A Brief History of the PhotoStatic Project
Taken from the HyperStatic Database.
by Lloyd Dunn
Even this brief history of PhotoStatic is probably too long and self-indulgent to be of interest in its entirety, so I have included upper-case headings for each paragraph to ease the skipping of the parts that disinterest the reader.
THE EARLY DAYS. I began PhotoStatic Magazine in 1983 after noticing some of the possibilities of xerox art through band posters for local music gigs. What attracted me to them was their casual inventiveness and their rough handling of information. It seemed to me that, in spite of a lack of conventional "expertise", these modest images held graphic power in their bold contrasts, stark compositions, and felt emotions.
THE LIGHT BULB ABOVE MY HEAD. I had begun experimenting with the xerox machine and quickly decided that that best way for this work to be presented was in a magazine form. I knew of several other people in town who were making graphics for xerox as well, so I thought together we could come up with enough output to sustain a modest, non-serious publication. I began thinking of names for the magazine, which I found to be difficult. A friend of mine effortlessly suggested "Photostat" which I changed to PhotoStatic. It suggested for me a world of machine-based art, more closely allied with the "direct vision" of photography than with the "mediated vision" of drawing or painting.
LOCAL INDIFFERENCE, GLOBAL SUPPORT. The other people I knew that were doing xerox work weren't as prolific as I'd hoped. My bold publishing initiative might have been easily thwarted because of a general indifference to the project. But I did happen to mention the concept to a dishwasher and viola player who worked with me at the River Room Cafeteria. Without my knowledge, he mentioned this to an old classmate of his in Madison named Miekal And who had been publishing for the xerox machine for several years before this. He immediately fired off a letter asking me what I hoped to accomplish. As I didn't really know, and had only a vague idea of wanting to do a "xerox art magazine" (never having actually seen one myself), I wrote back, and tried to sound like I knew at least a little of what I wanted to do. He and (now his wife) Liz Was mailed me an envelope of submissions and really more or less saved the day as far as issue No.1 was concerned.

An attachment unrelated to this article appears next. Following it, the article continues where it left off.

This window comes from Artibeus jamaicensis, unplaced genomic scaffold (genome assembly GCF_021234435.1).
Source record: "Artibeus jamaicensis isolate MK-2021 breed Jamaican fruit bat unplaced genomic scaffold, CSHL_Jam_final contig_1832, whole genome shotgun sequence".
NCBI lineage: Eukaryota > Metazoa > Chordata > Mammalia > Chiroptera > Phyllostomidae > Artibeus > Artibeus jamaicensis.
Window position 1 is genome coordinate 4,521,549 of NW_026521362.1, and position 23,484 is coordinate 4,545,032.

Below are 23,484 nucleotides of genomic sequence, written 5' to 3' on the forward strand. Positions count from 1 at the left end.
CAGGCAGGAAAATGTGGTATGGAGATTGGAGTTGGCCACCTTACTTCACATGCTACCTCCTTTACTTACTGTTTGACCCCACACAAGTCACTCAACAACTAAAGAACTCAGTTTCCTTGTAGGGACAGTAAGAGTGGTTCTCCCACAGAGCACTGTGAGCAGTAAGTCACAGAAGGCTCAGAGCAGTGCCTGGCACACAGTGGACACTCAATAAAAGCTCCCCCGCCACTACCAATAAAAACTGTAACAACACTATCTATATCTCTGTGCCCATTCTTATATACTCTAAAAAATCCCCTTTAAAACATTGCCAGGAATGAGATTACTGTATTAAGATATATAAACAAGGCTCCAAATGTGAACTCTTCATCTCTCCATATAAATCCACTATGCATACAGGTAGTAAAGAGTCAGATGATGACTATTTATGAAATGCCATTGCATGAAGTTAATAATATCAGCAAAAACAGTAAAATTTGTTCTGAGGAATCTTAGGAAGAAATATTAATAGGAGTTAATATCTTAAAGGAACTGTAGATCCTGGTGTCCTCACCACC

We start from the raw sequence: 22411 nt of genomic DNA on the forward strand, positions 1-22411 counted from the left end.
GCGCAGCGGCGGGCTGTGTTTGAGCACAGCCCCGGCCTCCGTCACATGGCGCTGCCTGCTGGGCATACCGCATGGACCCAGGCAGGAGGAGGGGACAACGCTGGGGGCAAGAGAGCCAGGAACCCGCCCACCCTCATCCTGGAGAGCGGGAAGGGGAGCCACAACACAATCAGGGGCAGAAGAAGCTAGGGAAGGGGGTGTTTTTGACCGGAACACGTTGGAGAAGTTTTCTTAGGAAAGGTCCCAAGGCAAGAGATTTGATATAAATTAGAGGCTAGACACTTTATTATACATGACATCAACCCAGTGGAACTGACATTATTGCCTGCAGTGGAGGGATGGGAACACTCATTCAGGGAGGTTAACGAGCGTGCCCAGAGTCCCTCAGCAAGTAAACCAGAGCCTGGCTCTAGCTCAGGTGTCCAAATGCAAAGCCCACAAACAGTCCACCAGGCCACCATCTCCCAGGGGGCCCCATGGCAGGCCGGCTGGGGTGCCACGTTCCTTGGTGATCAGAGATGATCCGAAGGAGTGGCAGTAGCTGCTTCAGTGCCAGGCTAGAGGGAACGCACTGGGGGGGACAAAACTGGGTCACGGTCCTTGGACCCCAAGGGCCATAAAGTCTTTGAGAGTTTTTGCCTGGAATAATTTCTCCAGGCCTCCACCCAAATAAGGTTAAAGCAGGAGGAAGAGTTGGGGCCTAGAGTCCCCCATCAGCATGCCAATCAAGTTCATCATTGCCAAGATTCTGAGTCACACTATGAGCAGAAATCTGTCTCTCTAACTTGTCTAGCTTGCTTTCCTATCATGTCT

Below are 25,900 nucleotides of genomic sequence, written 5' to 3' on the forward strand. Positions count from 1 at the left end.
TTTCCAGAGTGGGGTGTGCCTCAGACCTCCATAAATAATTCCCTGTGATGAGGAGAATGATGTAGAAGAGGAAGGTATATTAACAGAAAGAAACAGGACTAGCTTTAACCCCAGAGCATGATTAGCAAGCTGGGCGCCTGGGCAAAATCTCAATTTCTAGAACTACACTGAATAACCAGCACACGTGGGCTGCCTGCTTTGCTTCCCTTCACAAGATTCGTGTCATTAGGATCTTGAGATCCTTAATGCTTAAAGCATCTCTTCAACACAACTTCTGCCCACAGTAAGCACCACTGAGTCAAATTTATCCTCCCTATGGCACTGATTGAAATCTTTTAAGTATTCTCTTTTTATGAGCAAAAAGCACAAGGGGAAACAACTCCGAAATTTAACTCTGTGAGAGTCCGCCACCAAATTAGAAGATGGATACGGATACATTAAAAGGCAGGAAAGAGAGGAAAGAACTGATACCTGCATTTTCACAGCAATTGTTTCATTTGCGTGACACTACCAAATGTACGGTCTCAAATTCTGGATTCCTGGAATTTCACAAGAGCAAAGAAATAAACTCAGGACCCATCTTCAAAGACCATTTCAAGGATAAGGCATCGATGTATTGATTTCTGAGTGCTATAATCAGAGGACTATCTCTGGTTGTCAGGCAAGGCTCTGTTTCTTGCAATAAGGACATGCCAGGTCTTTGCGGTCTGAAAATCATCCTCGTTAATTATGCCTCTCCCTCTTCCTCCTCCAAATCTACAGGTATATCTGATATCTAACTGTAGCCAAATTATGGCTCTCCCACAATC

ON LYING, TRUTH, AND NEPOTISM. Of course I had plenty of my own work to show, so I made up a few pseudonyms so it would look like there were more contributors than there actually were. As I recall I had just moved in with Paul Neff (now a Tape-beatle) and he was doing xerox things, too. (He later did a one-page fanzine for awhile called "Smut Monkey"). I also had a woman friend who also worked at the River Room who xeroxed Pepperidge Farm cookies. At the time, I thought it looked kind of cool so I used it, thinking at the very least it lent variety to the issue.
THE REACTION TO #1 AND THE NECESSITY OF FRIENDLY SUPPORT. The first issue, as you may have already guessed, was brash and naive and rather inchoate. It came out in August 1983 and I printed 35 copies and sold them for 50 cents each (about what they cost to print). It was almost all visual. Soon after I heard from people in the network Miekal and had told about me, and a couple of people in Iowa City I hadn't known about suddenly showed up with some work. Also, a vague (at the time) acquaintance named F. John Herbert got a copy from a mutual friend and said he was interested in its possibilities. John, together with Mel Andringa, was then and is now the Iowa City performance company the Drawing Legion. (Mel taught Multimedia at the University of Iowa, and I took his class, which provided my first contact with Ray Johnson's work. ) Really, if it hadn't been for Miekal and John Herbert, I might not have seen any reason to do a second issue.
THE NETWORKING THING. The networking thing for me was begun with Miekal's letter, who was a great one for getting the word around, and for supplying his own work. I sent an announcement thing to Ray Johnson (who I found out about in Mel's Multimedia class), the famous mail artist, who sent me $2 for the next two issues. I was thrilled. Next I heard from Crag Hill and DiMichele (now Score publications) from the Bay area, California. After that I don't remember who came next, maybe Toledo poet Joel Lipman. It was this kind of encouragement that enabled PhotoStatic to remain a bimonthly magazine for over 5 years.